Ashes of the Earth
Review: Set some 30 or so years after an apocalyptic world-wide event that wiped out most of human civilization, Hadrian Boone — the founder of a colony of survivors known as Carthage, located south of one of the lesser Great Lakes in the US — gets involved in a murder investigation that leads to deeper intrigue in Ashes of the Earth, the potential first in a series of futuristic mysteries by Eliot Pattison.
Two men are dead. One is a scout assigned to search for salvage to be reused or repurposed, who has been stabbed with a sword honed down into the size of a knife. The other is Jonah Beck, Hadrian's mentor and the colony's most brilliant mind, responsible for many of the inventions that allowed its people to survive, who is found hanging from a library rafter. One is clearly a murder that the colony's governor, Lucas Buchanan, wants covered up. The other is presumably a suicide, a situation Buchanan wants closed and forgotten as soon as possible. Hadrian, once Buchanan's closest associate in forming and governing Carthage, has been ostracized and lives on the margin of society, but is still the person Buchanan goes to when he needs help. But Hadrian doesn't believe Jonah killed himself, but was in fact murdered … and who left clues behind as to who might be responsible. In Hadrian's quest to identify Jonah's killer, he soon discovers a network of spies and criminals, whose ulterior motives may not only jeopardize Hadrian's life, but all of Carthage.
Ashes of the Earth is far more about character and setting than murder mystery plot. The author depicts a bleak existence following a nuclear/biological cataclysm that has decimated the population, leaving only small pockets of civilization and little in the way of "modern" technology. It's a strange new world, in which paper is scarce, most pre-event books and artwork are banned, and children are not taught about the past. This sets up a conflict not only between those fighting for their respective vision of the future — regardless of age — but also between those born post-event and those who lived pre-event. Readers of Pattison's Shan Tao Yun series will immediately recognize the similarities between the former Chinese police inspector living in Tibet and Hadrian Boone. Indeed, there is not much difference between Carthage's governor Lucas Buchanan and any Chinese person of authority in the Shan Tao Yun mysteries. In this regard, Ashes of the Earth is something of a disappointment, that Pattison merely transports Shan and company 50 years into the future, setting them in the challenging environment of post-apocalyptic upstate western New York rather than the challenging environment of modern Tibet, and doesn't do much more in terms of character development.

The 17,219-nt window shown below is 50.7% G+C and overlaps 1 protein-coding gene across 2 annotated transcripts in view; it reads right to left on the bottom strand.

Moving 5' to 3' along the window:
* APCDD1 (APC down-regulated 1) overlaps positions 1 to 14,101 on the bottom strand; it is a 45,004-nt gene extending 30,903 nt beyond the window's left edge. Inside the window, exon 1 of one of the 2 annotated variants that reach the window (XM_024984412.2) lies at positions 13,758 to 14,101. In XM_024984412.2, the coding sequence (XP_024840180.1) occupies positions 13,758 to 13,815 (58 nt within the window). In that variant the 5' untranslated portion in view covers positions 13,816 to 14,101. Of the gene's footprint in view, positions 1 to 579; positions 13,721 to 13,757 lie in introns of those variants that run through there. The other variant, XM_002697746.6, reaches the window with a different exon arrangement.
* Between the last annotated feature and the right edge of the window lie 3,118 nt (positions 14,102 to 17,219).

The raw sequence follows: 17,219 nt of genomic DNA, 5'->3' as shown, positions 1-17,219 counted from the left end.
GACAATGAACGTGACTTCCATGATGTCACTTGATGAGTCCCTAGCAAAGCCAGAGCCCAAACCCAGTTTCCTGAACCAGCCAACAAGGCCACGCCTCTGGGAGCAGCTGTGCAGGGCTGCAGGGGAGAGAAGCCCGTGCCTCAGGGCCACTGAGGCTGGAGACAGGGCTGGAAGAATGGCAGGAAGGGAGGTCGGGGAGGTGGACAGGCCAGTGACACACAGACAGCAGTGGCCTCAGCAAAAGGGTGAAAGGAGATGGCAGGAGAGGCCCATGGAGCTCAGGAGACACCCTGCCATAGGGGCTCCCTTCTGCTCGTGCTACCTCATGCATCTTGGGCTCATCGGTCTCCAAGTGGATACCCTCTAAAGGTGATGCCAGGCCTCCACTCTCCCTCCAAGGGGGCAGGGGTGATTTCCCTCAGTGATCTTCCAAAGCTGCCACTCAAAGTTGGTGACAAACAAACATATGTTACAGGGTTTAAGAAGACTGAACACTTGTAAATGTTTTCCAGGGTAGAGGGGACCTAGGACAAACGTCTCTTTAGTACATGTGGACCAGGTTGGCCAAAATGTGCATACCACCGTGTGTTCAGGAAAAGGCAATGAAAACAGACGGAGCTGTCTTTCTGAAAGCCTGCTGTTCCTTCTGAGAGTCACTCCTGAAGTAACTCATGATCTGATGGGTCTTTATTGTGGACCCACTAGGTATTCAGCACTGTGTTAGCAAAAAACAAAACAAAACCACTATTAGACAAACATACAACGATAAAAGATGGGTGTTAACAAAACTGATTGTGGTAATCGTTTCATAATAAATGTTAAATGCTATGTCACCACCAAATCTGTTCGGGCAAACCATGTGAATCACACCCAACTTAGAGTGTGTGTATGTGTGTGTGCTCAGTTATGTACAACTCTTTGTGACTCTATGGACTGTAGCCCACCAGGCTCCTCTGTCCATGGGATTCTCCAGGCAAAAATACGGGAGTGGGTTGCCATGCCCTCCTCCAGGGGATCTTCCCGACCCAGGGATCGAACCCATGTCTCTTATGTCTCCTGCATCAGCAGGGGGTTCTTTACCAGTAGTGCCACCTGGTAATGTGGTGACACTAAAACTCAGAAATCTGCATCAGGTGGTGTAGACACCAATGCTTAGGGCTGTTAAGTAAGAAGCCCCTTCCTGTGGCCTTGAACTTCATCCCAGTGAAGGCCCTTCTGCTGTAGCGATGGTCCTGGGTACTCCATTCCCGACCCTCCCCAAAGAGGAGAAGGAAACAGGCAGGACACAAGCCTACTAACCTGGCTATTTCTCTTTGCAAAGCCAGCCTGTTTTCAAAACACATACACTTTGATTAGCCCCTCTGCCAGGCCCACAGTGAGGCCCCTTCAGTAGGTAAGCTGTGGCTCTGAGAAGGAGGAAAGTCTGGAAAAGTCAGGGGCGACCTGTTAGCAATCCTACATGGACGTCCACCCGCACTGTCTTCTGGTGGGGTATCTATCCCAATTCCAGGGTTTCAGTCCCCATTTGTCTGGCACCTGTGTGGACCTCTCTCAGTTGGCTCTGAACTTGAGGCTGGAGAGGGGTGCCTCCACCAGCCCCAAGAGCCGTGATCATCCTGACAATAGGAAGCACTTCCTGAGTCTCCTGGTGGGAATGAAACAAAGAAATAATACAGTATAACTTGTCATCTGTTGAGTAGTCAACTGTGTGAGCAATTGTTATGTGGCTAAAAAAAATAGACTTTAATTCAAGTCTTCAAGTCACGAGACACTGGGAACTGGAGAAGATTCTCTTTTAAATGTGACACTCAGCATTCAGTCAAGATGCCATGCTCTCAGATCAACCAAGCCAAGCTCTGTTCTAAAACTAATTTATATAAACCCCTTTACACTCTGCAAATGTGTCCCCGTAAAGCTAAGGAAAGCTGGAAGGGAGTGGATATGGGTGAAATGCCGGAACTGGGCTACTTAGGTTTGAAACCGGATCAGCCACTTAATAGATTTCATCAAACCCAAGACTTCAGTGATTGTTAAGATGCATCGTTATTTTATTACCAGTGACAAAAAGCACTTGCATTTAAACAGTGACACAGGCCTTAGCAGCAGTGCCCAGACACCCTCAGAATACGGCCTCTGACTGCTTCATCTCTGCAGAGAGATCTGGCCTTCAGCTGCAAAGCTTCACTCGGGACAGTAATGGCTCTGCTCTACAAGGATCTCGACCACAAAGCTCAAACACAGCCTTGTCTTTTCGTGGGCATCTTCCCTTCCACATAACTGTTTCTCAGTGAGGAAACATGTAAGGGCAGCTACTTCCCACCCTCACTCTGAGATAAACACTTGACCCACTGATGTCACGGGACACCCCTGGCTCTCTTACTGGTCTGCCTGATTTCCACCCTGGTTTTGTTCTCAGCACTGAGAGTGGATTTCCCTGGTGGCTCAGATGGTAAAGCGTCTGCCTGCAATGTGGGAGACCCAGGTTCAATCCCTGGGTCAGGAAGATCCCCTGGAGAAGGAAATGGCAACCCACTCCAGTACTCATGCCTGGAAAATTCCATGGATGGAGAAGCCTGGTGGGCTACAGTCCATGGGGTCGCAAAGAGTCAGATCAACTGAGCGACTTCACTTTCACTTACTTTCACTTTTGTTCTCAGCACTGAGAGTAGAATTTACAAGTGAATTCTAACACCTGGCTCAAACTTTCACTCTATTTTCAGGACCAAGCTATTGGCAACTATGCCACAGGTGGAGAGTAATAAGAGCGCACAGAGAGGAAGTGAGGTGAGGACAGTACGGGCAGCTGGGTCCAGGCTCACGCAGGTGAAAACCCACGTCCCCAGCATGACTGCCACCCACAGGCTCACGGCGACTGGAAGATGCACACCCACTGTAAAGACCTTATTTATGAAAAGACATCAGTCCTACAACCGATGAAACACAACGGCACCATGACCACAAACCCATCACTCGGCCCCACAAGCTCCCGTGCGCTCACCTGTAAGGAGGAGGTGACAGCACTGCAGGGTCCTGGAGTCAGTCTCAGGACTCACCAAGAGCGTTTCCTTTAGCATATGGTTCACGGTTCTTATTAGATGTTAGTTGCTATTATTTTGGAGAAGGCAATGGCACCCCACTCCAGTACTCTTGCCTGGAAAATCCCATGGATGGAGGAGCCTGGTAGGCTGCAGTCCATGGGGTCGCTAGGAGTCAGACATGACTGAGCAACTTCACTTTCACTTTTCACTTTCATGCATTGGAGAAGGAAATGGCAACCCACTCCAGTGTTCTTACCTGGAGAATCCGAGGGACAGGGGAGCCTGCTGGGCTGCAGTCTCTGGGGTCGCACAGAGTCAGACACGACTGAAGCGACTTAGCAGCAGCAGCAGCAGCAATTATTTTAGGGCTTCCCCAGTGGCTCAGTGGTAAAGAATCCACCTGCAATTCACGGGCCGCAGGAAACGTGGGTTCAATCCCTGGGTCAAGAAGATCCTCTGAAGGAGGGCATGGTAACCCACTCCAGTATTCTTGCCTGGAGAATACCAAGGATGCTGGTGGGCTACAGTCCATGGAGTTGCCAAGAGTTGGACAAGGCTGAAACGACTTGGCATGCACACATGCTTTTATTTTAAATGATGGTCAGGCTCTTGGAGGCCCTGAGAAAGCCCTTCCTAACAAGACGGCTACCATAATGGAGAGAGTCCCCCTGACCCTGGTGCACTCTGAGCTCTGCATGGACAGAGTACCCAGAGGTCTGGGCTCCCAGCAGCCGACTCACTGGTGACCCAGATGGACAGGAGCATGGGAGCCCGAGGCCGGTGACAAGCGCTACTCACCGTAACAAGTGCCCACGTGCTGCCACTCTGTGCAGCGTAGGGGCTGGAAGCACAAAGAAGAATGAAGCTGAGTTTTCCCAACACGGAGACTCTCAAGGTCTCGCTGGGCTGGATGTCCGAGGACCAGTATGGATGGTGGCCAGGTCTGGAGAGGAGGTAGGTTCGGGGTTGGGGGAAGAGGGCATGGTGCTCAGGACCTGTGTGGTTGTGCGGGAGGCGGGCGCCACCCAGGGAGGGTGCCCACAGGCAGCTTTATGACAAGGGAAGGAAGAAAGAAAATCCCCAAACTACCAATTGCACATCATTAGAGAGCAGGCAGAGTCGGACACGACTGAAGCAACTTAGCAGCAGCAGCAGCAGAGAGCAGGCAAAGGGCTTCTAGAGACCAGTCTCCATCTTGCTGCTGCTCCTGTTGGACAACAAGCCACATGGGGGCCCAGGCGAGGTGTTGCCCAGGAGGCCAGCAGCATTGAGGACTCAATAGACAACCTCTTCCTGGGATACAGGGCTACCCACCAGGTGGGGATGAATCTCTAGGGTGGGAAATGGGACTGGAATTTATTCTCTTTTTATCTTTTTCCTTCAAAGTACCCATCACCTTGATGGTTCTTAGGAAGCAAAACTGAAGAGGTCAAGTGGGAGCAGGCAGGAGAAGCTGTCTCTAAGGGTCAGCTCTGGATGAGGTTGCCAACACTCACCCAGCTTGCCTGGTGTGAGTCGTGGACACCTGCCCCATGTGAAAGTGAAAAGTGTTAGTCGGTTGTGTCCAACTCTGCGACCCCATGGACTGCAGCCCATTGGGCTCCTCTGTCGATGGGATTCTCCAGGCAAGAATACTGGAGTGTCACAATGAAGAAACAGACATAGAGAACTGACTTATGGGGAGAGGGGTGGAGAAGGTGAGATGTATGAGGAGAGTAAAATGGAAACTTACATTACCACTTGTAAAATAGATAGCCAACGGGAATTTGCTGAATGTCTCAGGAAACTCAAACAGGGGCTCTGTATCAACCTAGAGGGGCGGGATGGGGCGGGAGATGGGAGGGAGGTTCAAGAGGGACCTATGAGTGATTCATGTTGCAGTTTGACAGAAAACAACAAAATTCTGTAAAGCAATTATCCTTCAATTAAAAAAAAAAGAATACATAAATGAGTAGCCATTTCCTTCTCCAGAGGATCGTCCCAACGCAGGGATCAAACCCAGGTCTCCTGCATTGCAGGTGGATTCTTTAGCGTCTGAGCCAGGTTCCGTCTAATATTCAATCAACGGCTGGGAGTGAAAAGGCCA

To be sure, the mystery plot is intricate and well-developed — "[Hadrian] was no closer to understanding the murder of Jonah. His old friend was as much an enigma in death as he had been in life. Every path led only to more questions and greater danger, and the truth seemed less and less important to all the other players in the strange, treacherous game" — but it also seems clear about half-way through where it is headed and it's a little frustrating that not more is made of it past this point. The storyline certainly isn't of the caliber of the Shan mysteries, or even the author's other series set in Colonial America featuring ranger scout Duncan McCallum. This comparison won't be a problem for new readers, who may embrace Ashes of the Earth as a superior novel of suspense — which, unquestionably, it is, especially relative to the vast majority of mystery fiction published today — but, unfair though it may be to compare, it is simply not on the same level as the author's other works.
It is not clear if Ashes of the Earth is a stand-alone or the first of a series, but the door is left open at the end for a sequel.
Acknowledgment: Julia Drake Public Relations provided a copy of Ashes of the Earth for this review.
Review Copyright © 2011 — Hidden Staircase Mystery Books — All Rights Reserved
Selected reviews of other mysteries by this author …
Eye of the Raven
Counterpoint (Hardcover), December 2009
ISBN-13: 9781582435664; ISBN-10: 1582435669
Minotaur Books (Hardcover), November 2012
ISBN-13: 9780312656041; ISBN-10: 0312656041
Location(s) referenced in Ashes of the Earth: New York State
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Ashes of the Earth by Eliot Pattison — A Hadrian Boone Mystery
Publication Date: April 2011
List Price: $26.00
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Page Author: Lance Wright
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